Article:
SUMMIT, NJ — In just one month alone, The Unitarian Church in Summit raised more than $6,900 for RAIN, Reaching Adolescence in Need, the first and only North Jersey homeless shelter for lesbian, gay, bisexual and transgender youth. The money was raised over the course of four services in two Sundays through their plate collections during worship services.
The mission of the Unitarian Church in Summit is to be a radically inclusive religious community that feeds the human spirit and heals the world. Rev. Emilie Boggis, minister of congregational life, said the action is “part of a history of efforts for this congregation and Unitarian Universalists to support, include and embrace LGBT people.”
The Social Action Committee is dedicated to causes such as homelessness, and they have been advocates of affordable housing for a long time.
Supporting LGBT youth is an area of advocacy that is unique to the Unitarian church.
“As a congregation that advocates for LGBTQ rights, we discovered how few houses of worship were working at the intersection of homelessness and LGBTQ. We realized we could be a voice and a resource,” Boggis said in an email.
They are dedicated to the needs of all its members, including the LGBT population. One member of the church is also a board member for RAIN.
RAIN opened its doors in November of 2014, in East Orange, to provide emergency shelter services to address the needs of the LGBT community. Of the millions of homeless youth in America, about 40 percent identify as LGBT.
The large population of homeless LGBT youth is due to numerous reasons, including abandonment, abuse and emotional and financial neglect. Many youth have faced rejection by their families when expressing their sexuality, as many parents blame their child’s sexuality on poor lifestyle choices or acts of rebellion. They also experience negativity and exclusion from a predominately heterosexual society.
Brian Halpin, social action chair for the Unitarian congregation, noted that LGBT youth make up a disproportionate amount — 20 to 40 percent of youth and young adult homeless people. “Their needs are often not addressed in traditional homeless shelters and in fact, they often face bullying, discrimination and worse. RAIN’s programs promote self-sufficiency and independence to enhance their residents’ ability to function within their communities.”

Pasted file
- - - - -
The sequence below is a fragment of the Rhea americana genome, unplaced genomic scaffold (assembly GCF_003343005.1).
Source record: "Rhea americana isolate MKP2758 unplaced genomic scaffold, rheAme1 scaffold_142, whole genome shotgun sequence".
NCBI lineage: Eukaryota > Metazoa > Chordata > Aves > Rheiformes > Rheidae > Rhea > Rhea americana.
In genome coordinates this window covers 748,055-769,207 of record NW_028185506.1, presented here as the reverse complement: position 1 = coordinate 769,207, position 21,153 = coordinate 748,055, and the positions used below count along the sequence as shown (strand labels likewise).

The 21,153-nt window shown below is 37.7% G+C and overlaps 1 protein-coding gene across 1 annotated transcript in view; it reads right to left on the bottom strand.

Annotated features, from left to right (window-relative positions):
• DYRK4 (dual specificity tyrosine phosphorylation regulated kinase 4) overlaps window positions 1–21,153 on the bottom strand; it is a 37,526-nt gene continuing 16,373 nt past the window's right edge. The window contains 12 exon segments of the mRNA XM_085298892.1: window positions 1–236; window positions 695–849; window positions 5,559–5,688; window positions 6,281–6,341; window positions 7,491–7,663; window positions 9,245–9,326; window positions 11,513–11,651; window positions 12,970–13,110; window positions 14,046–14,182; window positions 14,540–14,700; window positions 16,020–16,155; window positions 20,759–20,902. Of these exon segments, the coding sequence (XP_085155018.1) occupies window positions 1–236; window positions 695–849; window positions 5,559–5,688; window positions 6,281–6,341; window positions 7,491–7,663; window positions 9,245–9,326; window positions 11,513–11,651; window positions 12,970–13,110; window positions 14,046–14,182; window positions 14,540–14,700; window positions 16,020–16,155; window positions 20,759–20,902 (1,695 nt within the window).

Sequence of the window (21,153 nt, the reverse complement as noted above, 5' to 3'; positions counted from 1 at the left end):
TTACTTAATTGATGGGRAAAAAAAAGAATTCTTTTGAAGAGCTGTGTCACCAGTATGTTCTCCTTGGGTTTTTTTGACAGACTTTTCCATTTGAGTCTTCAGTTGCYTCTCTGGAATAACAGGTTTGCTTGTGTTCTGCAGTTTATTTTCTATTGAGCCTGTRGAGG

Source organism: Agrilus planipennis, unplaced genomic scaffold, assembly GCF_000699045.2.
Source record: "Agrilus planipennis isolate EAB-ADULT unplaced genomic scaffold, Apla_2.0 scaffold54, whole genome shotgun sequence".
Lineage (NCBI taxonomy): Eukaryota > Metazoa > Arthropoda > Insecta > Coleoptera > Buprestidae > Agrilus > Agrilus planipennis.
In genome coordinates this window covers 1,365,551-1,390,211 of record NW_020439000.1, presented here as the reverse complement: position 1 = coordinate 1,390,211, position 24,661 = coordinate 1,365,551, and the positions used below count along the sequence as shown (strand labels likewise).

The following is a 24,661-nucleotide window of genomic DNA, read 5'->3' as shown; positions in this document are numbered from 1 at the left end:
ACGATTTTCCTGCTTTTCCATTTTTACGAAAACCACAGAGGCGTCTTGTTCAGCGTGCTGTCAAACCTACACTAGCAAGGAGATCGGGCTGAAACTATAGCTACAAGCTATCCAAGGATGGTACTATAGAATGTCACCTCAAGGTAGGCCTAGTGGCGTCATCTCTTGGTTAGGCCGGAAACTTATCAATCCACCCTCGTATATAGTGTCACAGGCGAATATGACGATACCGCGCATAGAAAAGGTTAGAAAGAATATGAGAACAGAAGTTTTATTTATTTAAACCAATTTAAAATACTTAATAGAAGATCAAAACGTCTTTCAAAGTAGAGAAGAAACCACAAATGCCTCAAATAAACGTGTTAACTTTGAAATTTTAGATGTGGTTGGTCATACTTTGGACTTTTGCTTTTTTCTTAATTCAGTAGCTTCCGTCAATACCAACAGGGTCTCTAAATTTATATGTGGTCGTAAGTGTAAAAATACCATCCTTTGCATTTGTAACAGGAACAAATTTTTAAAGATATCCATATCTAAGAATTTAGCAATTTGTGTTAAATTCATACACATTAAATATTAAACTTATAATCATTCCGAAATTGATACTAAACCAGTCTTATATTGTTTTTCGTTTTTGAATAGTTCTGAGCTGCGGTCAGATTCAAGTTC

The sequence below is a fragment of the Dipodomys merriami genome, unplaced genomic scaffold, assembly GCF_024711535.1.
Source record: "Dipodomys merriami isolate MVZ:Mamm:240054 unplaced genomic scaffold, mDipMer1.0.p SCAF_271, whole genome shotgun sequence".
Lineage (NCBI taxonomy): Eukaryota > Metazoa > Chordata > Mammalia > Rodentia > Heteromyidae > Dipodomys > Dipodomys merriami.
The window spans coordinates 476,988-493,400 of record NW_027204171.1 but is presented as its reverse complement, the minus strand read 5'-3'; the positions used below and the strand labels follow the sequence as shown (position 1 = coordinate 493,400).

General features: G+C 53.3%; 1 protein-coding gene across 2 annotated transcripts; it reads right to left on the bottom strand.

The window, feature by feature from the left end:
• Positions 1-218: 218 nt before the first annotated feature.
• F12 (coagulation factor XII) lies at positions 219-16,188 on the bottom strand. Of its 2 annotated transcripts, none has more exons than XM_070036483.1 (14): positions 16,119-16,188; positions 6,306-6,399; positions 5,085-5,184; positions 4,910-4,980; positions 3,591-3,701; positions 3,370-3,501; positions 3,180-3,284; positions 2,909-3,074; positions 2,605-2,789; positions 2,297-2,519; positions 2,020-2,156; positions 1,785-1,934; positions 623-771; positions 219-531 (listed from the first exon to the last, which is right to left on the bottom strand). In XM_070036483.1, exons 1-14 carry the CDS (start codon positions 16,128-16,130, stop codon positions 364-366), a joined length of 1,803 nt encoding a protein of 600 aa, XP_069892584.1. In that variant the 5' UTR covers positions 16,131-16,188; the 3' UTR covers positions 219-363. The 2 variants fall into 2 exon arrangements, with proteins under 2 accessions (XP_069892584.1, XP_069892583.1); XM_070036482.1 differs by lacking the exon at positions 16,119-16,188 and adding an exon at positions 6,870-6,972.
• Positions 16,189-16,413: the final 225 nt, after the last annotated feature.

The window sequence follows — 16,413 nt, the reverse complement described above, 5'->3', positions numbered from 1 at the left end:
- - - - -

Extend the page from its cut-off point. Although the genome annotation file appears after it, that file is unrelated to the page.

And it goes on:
RAIN’s founder Elaine Helms and Board president Tamara Fleming were honored at a luncheon on Jan. 17, at the Summit congregation. In a talk during worship services, congregation member Marty Rothfelder called the two his heroes. “They do this work without compensation to address this very real and unmet need.”
There is a crucial need for shelters to promote a safe environment for homeless LGBT youth. In traditional shelters, transgender youth are often classified as a gender with which they don’t identify. This often causes them to become a target of sexual, physical and emotional abuse. They have greater difficulty finding a shelter that will accept and respect them. In fact, some shelters will not permit transgender youth to reside there at all.
In addition to providing shelter, RAIN offers a variety of other services to the LGBT community. They have five primary objectives, which include assisting young people with building healthy relationships, supplying them with money management and budgeting skills, providing education and career opportunities, developing skills that will allow them to live independently and providing them with mental health, substance and medical services. By focusing on these core objectives, the program aims to help the youth live productive, meaningful lives.
The Essex County RAIN Foundation is currently accepting donations to provide food, shelter, and services. They have even created a wish list with amazon.com that includes things that would benefit them to keep supporting the community.
The Unitarian Church is also dedicated to continue helping the LGBT community.
“We are consistently serving LGBTQ families in our congregation as a welcoming community. We will also take a role in northern NJ’s annual Pride Week,” Boggis said.